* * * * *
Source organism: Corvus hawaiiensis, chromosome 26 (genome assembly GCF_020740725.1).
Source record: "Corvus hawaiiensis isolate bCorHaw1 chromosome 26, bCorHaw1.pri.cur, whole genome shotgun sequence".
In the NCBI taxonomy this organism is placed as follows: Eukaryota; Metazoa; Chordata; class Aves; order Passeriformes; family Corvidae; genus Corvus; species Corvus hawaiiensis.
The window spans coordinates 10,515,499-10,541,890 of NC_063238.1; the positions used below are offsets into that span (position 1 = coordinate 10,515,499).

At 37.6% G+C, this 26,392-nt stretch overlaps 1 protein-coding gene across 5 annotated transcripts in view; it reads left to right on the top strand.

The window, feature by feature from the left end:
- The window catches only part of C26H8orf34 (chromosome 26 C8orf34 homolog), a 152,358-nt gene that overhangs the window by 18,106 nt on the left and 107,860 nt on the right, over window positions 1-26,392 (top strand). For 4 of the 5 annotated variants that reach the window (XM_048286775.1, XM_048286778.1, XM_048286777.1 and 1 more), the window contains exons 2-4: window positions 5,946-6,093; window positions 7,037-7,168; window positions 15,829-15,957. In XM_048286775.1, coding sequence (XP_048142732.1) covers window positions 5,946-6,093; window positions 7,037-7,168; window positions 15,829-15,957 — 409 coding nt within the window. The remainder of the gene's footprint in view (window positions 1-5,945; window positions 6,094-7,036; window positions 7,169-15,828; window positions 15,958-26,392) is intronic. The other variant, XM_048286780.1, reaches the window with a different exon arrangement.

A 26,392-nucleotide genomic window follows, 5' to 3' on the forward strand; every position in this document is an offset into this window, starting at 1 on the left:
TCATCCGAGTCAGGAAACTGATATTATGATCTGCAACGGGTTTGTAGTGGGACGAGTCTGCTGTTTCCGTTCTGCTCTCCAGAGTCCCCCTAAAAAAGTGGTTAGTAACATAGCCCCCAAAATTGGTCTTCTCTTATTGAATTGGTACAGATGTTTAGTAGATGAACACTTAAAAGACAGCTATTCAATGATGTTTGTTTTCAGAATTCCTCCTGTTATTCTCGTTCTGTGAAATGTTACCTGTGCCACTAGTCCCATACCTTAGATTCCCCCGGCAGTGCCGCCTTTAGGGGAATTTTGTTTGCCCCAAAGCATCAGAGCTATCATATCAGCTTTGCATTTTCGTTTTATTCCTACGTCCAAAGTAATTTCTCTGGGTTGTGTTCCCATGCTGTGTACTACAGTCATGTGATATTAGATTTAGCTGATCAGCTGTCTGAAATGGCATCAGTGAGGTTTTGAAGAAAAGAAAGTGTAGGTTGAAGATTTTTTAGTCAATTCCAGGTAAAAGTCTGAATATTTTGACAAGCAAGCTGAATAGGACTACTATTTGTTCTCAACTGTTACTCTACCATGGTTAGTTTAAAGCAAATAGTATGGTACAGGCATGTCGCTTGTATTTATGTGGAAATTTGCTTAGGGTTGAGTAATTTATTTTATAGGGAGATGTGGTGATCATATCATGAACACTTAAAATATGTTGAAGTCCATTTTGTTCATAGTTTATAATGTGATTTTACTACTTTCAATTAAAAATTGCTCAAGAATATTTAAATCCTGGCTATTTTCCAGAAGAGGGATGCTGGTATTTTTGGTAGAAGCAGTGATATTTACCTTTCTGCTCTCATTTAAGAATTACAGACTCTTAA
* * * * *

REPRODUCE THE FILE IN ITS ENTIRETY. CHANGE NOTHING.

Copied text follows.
Source organism: Corvus hawaiiensis, chromosome 26 (genome assembly GCF_020740725.1).
Source record: "Corvus hawaiiensis isolate bCorHaw1 chromosome 26, bCorHaw1.pri.cur, whole genome shotgun sequence".
In the NCBI taxonomy this organism is placed as follows: Eukaryota; Metazoa; Chordata; class Aves; order Passeriformes; family Corvidae; genus Corvus; species Corvus hawaiiensis.
The window spans coordinates 10,515,499-10,541,890 of NC_063238.1; the positions used below are offsets into that span (position 1 = coordinate 10,515,499).

At 37.6% G+C, this 26,392-nt stretch overlaps 1 protein-coding gene across 5 annotated transcripts in view; it reads left to right on the top strand.

The window, feature by feature from the left end:
- The window catches only part of C26H8orf34 (chromosome 26 C8orf34 homolog), a 152,358-nt gene that overhangs the window by 18,106 nt on the left and 107,860 nt on the right, over window positions 1-26,392 (top strand). For 4 of the 5 annotated variants that reach the window (XM_048286775.1, XM_048286778.1, XM_048286777.1 and 1 more), the window contains exons 2-4: window positions 5,946-6,093; window positions 7,037-7,168; window positions 15,829-15,957. In XM_048286775.1, coding sequence (XP_048142732.1) covers window positions 5,946-6,093; window positions 7,037-7,168; window positions 15,829-15,957 — 409 coding nt within the window. The remainder of the gene's footprint in view (window positions 1-5,945; window positions 6,094-7,036; window positions 7,169-15,828; window positions 15,958-26,392) is intronic. The other variant, XM_048286780.1, reaches the window with a different exon arrangement.

A 26,392-nucleotide genomic window follows, 5' to 3' on the forward strand; every position in this document is an offset into this window, starting at 1 on the left:
TCATCCGAGTCAGGAAACTGATATTATGATCTGCAACGGGTTTGTAGTGGGACGAGTCTGCTGTTTCCGTTCTGCTCTCCAGAGTCCCCCTAAAAAAGTGGTTAGTAACATAGCCCCCAAAATTGGTCTTCTCTTATTGAATTGGTACAGATGTTTAGTAGATGAACACTTAAAAGACAGCTATTCAATGATGTTTGTTTTCAGAATTCCTCCTGTTATTCTCGTTCTGTGAAATGTTACCTGTGCCACTAGTCCCATACCTTAGATTCCCCCGGCAGTGCCGCCTTTAGGGGAATTTTGTTTGCCCCAAAGCATCAGAGCTATCATATCAGCTTTGCATTTTCGTTTTATTCCTACGTCCAAAGTAATTTCTCTGGGTTGTGTTCCCATGCTGTGTACTACAGTCATGTGATATTAGATTTAGCTGATCAGCTGTCTGAAATGGCATCAGTGAGGTTTTGAAGAAAAGAAAGTGTAGGTTGAAGATTTTTTAGTCAATTCCAGGTAAAAGTCTGAATATTTTGACAAGCAAGCTGAATAGGACTACTATTTGTTCTCAACTGTTACTCTACCATGGTTAGTTTAAAGCAAATAGTATGGTACAGGCATGTCGCTTGTATTTATGTGGAAATTTGCTTAGGGTTGAGTAATTTATTTTATAGGGAGATGTGGTGATCATATCATGAACACTTAAAATATGTTGAAGTCCATTTTGTTCATAGTTTATAATGTGATTTTACTACTTTCAATTAAAAATTGCTCAAGAATATTTAAATCCTGGCTATTTTCCAGAAGAGGGATGCTGGTATTTTTGGTAGAAGCAGTGATATTTACCTTTCTGCTCTCATTTAAGAATTACAGACTCTTAA